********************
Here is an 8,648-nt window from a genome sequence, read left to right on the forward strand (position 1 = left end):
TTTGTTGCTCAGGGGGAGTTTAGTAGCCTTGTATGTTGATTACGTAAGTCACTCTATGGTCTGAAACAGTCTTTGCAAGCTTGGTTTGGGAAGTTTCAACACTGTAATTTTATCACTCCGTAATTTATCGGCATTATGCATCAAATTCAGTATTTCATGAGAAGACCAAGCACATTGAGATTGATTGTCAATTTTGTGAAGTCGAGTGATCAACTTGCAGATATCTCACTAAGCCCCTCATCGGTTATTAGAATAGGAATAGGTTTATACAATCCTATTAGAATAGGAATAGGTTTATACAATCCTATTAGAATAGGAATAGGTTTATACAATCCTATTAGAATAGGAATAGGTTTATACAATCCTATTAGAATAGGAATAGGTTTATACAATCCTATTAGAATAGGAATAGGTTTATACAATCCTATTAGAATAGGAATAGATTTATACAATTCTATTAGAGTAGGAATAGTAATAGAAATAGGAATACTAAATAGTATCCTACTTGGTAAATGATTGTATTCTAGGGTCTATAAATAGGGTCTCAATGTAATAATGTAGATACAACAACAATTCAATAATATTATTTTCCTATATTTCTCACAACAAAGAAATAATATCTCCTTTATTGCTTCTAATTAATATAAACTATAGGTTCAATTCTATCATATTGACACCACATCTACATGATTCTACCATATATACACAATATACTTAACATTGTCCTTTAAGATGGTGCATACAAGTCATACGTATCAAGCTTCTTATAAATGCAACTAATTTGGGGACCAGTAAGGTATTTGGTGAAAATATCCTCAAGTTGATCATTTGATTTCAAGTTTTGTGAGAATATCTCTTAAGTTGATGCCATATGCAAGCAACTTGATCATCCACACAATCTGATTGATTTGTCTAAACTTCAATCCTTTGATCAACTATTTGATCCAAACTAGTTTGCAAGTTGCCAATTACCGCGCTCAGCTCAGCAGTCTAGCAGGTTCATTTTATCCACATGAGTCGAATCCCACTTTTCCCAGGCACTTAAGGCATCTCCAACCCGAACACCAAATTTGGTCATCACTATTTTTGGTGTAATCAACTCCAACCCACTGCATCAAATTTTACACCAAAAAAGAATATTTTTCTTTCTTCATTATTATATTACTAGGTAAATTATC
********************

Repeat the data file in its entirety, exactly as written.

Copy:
Here is an 8,648-nt window from a genome sequence, read left to right on the forward strand (position 1 = left end):
TTTGTTGCTCAGGGGGAGTTTAGTAGCCTTGTATGTTGATTACGTAAGTCACTCTATGGTCTGAAACAGTCTTTGCAAGCTTGGTTTGGGAAGTTTCAACACTGTAATTTTATCACTCCGTAATTTATCGGCATTATGCATCAAATTCAGTATTTCATGAGAAGACCAAGCACATTGAGATTGATTGTCAATTTTGTGAAGTCGAGTGATCAACTTGCAGATATCTCACTAAGCCCCTCATCGGTTATTAGAATAGGAATAGGTTTATACAATCCTATTAGAATAGGAATAGGTTTATACAATCCTATTAGAATAGGAATAGGTTTATACAATCCTATTAGAATAGGAATAGGTTTATACAATCCTATTAGAATAGGAATAGGTTTATACAATCCTATTAGAATAGGAATAGGTTTATACAATCCTATTAGAATAGGAATAGATTTATACAATTCTATTAGAGTAGGAATAGTAATAGAAATAGGAATACTAAATAGTATCCTACTTGGTAAATGATTGTATTCTAGGGTCTATAAATAGGGTCTCAATGTAATAATGTAGATACAACAACAATTCAATAATATTATTTTCCTATATTTCTCACAACAAAGAAATAATATCTCCTTTATTGCTTCTAATTAATATAAACTATAGGTTCAATTCTATCATATTGACACCACATCTACATGATTCTACCATATATACACAATATACTTAACATTGTCCTTTAAGATGGTGCATACAAGTCATACGTATCAAGCTTCTTATAAATGCAACTAATTTGGGGACCAGTAAGGTATTTGGTGAAAATATCCTCAAGTTGATCATTTGATTTCAAGTTTTGTGAGAATATCTCTTAAGTTGATGCCATATGCAAGCAACTTGATCATCCACACAATCTGATTGATTTGTCTAAACTTCAATCCTTTGATCAACTATTTGATCCAAACTAGTTTGCAAGTTGCCAATTACCGCGCTCAGCTCAGCAGTCTAGCAGGTTCATTTTATCCACATGAGTCGAATCCCACTTTTCCCAGGCACTTAAGGCATCTCCAACCCGAACACCAAATTTGGTCATCACTATTTTTGGTGTAATCAACTCCAACCCACTGCATCAAATTTTACACCAAAAAAGAATATTTTTCTTTCTTCATTATTATATTACTAGGTAAATTATC